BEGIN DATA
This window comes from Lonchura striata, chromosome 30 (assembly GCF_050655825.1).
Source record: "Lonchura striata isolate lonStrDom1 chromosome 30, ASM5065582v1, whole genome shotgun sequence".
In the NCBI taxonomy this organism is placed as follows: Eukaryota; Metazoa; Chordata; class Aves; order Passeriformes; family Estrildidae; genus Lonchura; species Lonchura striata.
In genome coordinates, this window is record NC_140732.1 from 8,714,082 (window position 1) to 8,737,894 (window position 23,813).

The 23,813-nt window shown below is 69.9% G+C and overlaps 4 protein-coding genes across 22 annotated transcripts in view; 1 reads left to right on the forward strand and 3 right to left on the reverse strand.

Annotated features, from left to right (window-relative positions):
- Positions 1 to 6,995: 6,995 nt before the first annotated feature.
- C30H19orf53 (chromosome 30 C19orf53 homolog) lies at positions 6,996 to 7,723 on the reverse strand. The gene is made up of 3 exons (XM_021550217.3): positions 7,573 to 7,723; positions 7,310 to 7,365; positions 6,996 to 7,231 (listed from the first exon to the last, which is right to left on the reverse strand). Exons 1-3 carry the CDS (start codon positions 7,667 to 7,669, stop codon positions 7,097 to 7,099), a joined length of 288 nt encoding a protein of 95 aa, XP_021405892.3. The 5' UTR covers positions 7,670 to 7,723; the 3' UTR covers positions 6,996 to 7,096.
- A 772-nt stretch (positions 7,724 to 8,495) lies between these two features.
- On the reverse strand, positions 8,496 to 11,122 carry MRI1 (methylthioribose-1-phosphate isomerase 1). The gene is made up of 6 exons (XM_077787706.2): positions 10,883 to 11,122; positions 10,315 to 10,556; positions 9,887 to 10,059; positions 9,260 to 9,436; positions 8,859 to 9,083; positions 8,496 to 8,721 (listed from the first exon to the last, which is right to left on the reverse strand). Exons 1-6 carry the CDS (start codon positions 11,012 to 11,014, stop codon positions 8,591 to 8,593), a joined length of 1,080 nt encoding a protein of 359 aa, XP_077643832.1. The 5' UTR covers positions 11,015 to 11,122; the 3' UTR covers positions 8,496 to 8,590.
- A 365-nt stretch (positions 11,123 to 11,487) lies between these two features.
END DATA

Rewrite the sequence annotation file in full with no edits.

This window comes from Lonchura striata, chromosome 30 (assembly GCF_050655825.1).
Source record: "Lonchura striata isolate lonStrDom1 chromosome 30, ASM5065582v1, whole genome shotgun sequence".
In the NCBI taxonomy this organism is placed as follows: Eukaryota; Metazoa; Chordata; class Aves; order Passeriformes; family Estrildidae; genus Lonchura; species Lonchura striata.
In genome coordinates, this window is record NC_140732.1 from 8,714,082 (window position 1) to 8,737,894 (window position 23,813).

The 23,813-nt window shown below is 69.9% G+C and overlaps 4 protein-coding genes across 22 annotated transcripts in view; 1 reads left to right on the forward strand and 3 right to left on the reverse strand.

Annotated features, from left to right (window-relative positions):
- Positions 1 to 6,995: 6,995 nt before the first annotated feature.
- C30H19orf53 (chromosome 30 C19orf53 homolog) lies at positions 6,996 to 7,723 on the reverse strand. The gene is made up of 3 exons (XM_021550217.3): positions 7,573 to 7,723; positions 7,310 to 7,365; positions 6,996 to 7,231 (listed from the first exon to the last, which is right to left on the reverse strand). Exons 1-3 carry the CDS (start codon positions 7,667 to 7,669, stop codon positions 7,097 to 7,099), a joined length of 288 nt encoding a protein of 95 aa, XP_021405892.3. The 5' UTR covers positions 7,670 to 7,723; the 3' UTR covers positions 6,996 to 7,096.
- A 772-nt stretch (positions 7,724 to 8,495) lies between these two features.
- On the reverse strand, positions 8,496 to 11,122 carry MRI1 (methylthioribose-1-phosphate isomerase 1). The gene is made up of 6 exons (XM_077787706.2): positions 10,883 to 11,122; positions 10,315 to 10,556; positions 9,887 to 10,059; positions 9,260 to 9,436; positions 8,859 to 9,083; positions 8,496 to 8,721 (listed from the first exon to the last, which is right to left on the reverse strand). Exons 1-6 carry the CDS (start codon positions 11,012 to 11,014, stop codon positions 8,591 to 8,593), a joined length of 1,080 nt encoding a protein of 359 aa, XP_077643832.1. The 5' UTR covers positions 11,015 to 11,122; the 3' UTR covers positions 8,496 to 8,590.
- A 365-nt stretch (positions 11,123 to 11,487) lies between these two features.